EXAMPLES Example 1 Diclofenac Sodium Foaming Formulations

Materials

Diclofenac sodium was obtained from Nuvo Manufacturing (Varennes). All ingredients were USP/NF grade materials, and all excipients are available from commercial sources without further custom manufacturing.

TABLE 1
Chemicals
CAS
Chemical Name Vendor Catalog # number
Plantapon ACG 50 Cognis na na
Pluoronic F-68 Hyclone SH30612.01 9003-11-6
Pluracare L 64 BASF 52048478 na
Span 80 Fluka 85548 1338-43-8
Span20 Sigma S6635 1338-39-2
Tween 20 Sigma- P1379 9005-64-5
Aldrich
Tween 60 Acros 278620010 9005-67-8
Tween 80 Sigma- P1754 9005-65-6
Aldrich
Phospholipid GmbH Sample na na
Brij 30 Acros 21672500 9002-92-0
Brij 58 Acros 344295000 9004-95-9
Brij 78 Acros 368225000 9005-00-9
Brij 98 Acros 347185000 9004-98-2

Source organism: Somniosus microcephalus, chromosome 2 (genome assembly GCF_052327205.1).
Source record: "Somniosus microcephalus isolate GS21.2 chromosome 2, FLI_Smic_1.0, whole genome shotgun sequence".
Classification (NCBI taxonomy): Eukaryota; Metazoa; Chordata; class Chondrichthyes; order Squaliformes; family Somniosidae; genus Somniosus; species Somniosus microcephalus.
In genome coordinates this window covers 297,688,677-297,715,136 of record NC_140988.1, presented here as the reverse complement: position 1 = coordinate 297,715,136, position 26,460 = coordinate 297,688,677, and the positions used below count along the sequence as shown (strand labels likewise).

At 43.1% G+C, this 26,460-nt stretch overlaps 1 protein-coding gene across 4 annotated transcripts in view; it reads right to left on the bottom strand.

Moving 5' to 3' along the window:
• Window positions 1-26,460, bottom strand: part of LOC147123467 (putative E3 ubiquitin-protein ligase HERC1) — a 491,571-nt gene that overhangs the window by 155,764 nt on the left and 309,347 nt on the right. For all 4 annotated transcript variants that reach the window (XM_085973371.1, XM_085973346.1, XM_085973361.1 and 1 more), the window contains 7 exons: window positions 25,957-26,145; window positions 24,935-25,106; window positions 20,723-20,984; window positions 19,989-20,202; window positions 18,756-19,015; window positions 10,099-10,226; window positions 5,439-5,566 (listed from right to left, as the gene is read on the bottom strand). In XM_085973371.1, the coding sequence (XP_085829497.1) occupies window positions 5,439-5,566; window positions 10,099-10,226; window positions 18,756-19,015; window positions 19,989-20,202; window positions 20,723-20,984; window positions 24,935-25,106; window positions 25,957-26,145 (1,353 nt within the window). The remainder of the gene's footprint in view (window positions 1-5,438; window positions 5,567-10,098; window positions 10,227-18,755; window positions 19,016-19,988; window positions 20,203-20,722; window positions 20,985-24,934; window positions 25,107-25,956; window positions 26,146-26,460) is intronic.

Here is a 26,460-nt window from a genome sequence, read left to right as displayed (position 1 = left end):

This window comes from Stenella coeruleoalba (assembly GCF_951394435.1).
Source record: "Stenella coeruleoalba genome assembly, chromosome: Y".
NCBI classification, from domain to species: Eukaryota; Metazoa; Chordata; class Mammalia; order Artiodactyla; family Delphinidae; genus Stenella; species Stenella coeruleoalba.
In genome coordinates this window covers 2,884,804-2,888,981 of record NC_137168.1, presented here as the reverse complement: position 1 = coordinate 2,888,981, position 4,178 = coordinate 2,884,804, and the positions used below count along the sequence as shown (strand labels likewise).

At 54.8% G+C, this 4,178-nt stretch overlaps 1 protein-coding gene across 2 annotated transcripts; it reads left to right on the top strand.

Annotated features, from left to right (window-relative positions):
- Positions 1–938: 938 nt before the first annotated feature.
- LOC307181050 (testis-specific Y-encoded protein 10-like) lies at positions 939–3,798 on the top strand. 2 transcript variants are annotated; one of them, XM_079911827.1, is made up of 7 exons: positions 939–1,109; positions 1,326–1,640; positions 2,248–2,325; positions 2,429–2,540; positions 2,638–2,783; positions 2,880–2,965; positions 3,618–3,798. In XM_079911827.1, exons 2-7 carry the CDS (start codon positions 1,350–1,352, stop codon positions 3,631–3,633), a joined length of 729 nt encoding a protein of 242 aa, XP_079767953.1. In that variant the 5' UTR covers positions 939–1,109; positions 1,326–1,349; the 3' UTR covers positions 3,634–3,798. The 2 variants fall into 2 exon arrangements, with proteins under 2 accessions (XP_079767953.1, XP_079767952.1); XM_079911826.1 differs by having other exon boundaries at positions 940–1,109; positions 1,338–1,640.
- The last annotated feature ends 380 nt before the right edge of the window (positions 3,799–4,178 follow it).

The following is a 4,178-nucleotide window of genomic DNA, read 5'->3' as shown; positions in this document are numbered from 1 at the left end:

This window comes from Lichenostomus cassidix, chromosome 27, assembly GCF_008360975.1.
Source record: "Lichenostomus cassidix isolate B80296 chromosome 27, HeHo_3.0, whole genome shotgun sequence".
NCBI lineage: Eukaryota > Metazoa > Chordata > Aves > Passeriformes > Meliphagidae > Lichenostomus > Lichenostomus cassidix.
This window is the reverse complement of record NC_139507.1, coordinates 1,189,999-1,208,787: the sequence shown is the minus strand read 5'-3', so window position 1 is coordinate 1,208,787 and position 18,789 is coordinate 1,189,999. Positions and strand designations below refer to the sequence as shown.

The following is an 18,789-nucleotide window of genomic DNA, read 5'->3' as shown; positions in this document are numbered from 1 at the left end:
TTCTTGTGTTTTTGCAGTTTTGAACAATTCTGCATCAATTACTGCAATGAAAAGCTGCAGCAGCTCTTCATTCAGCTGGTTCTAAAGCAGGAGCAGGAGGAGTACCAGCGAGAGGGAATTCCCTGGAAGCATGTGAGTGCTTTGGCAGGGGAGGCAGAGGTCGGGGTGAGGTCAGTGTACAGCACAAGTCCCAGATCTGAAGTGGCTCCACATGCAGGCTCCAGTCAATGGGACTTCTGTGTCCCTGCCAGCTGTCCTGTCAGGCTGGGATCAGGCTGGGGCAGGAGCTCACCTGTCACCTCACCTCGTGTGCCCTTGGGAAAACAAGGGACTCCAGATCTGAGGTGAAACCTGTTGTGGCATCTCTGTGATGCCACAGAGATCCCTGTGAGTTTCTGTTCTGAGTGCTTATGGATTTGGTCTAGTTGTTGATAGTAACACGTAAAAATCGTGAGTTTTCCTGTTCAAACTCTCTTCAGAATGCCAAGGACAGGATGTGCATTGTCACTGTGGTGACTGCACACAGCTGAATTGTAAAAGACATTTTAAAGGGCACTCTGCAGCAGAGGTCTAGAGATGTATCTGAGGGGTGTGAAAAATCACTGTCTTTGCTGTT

Brij 721 Spectrum B1685 9005-00-9
Polaxamer 407 Spectrum P1166 9003-11-6
Sodium Laureth Stepan Steol CS-370 na
Sulfate
(Steol CS-370)
Sodium Cocoyl- Struktol n/a 61791-59-1
sarcosinate
(Perlastan C-30)
Disodium Lauryl McIntyre n/a 26838-05-1
Sulfosuccinate
Glycerol Ricinoleate Phoenix na 68459-67-6
Glyceryl Dilaurate Pfaltz & G03120 539-93-5
Bauer
Glyceryl Monooleate Pfaltz & G03225 25496-72-4
Bauer
Ammonium Lauryl Spectrum A1987 68081-96-9
Sulfate
Triethanolamine Spectrum T1484 139-96-8
Lauryl Sulfate
Docusate Sodium Spectrum DO105 577-11-7
Lathanol (Sodium Stepan SPN-5779-A na
Lauryl Sulfoacetate)
N-Lauryl Sarcosinate Sigma L5000 97-78-9
Glyceryl Laurate TCI (VWR) TCG0081 142-18-7
(Glycerol
Monolaurate)
Sodium Lauryl Colonial Colonial 3088-31-1
Ether(2) Sulfate Chemicals SLES -
70%
Cocamidopropyl Stepan (50%) - Amphosol CS- 68139-30-0
Hydroxysultaine sample 50
Glyceryl Caprylate Abitec - Capmul MCM 26402-26-6
sample
Oleyl Betaine McIntyre Mackam OB-30 871-37-4
group

Stability of DMSO Foams I